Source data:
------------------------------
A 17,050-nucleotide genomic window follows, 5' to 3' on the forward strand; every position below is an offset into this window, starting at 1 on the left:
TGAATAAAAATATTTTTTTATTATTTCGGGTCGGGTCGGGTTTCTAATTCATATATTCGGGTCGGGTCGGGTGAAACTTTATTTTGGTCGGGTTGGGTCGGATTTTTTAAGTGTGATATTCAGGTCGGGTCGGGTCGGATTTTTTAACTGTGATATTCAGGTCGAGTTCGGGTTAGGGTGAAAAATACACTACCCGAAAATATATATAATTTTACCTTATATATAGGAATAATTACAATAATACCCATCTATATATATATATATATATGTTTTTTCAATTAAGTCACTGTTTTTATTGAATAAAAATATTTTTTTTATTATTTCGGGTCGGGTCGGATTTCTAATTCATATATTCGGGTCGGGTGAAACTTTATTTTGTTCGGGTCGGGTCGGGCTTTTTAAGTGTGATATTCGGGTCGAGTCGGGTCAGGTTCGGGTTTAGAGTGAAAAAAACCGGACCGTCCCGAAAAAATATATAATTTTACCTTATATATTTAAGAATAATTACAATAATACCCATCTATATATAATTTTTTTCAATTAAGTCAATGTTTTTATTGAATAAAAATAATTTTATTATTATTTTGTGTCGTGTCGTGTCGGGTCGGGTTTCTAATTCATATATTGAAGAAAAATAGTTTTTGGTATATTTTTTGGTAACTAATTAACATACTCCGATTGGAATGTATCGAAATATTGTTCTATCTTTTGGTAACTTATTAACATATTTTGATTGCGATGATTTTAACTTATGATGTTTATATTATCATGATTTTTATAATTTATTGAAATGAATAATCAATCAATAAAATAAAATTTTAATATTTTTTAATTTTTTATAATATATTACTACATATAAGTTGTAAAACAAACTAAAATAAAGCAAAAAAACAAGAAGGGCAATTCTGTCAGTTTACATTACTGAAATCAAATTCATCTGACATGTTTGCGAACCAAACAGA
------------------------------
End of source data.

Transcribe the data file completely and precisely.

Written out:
A 17,050-nucleotide genomic window follows, 5' to 3' on the forward strand; every position below is an offset into this window, starting at 1 on the left:
TGAATAAAAATATTTTTTTATTATTTCGGGTCGGGTCGGGTTTCTAATTCATATATTCGGGTCGGGTCGGGTGAAACTTTATTTTGGTCGGGTTGGGTCGGATTTTTTAAGTGTGATATTCAGGTCGGGTCGGGTCGGATTTTTTAACTGTGATATTCAGGTCGAGTTCGGGTTAGGGTGAAAAATACACTACCCGAAAATATATATAATTTTACCTTATATATAGGAATAATTACAATAATACCCATCTATATATATATATATATATGTTTTTTCAATTAAGTCACTGTTTTTATTGAATAAAAATATTTTTTTTATTATTTCGGGTCGGGTCGGATTTCTAATTCATATATTCGGGTCGGGTGAAACTTTATTTTGTTCGGGTCGGGTCGGGCTTTTTAAGTGTGATATTCGGGTCGAGTCGGGTCAGGTTCGGGTTTAGAGTGAAAAAAACCGGACCGTCCCGAAAAAATATATAATTTTACCTTATATATTTAAGAATAATTACAATAATACCCATCTATATATAATTTTTTTCAATTAAGTCAATGTTTTTATTGAATAAAAATAATTTTATTATTATTTTGTGTCGTGTCGTGTCGGGTCGGGTTTCTAATTCATATATTGAAGAAAAATAGTTTTTGGTATATTTTTTGGTAACTAATTAACATACTCCGATTGGAATGTATCGAAATATTGTTCTATCTTTTGGTAACTTATTAACATATTTTGATTGCGATGATTTTAACTTATGATGTTTATATTATCATGATTTTTATAATTTATTGAAATGAATAATCAATCAATAAAATAAAATTTTAATATTTTTTAATTTTTTATAATATATTACTACATATAAGTTGTAAAACAAACTAAAATAAAGCAAAAAAACAAGAAGGGCAATTCTGTCAGTTTACATTACTGAAATCAAATTCATCTGACATGTTTGCGAACCAAACAGA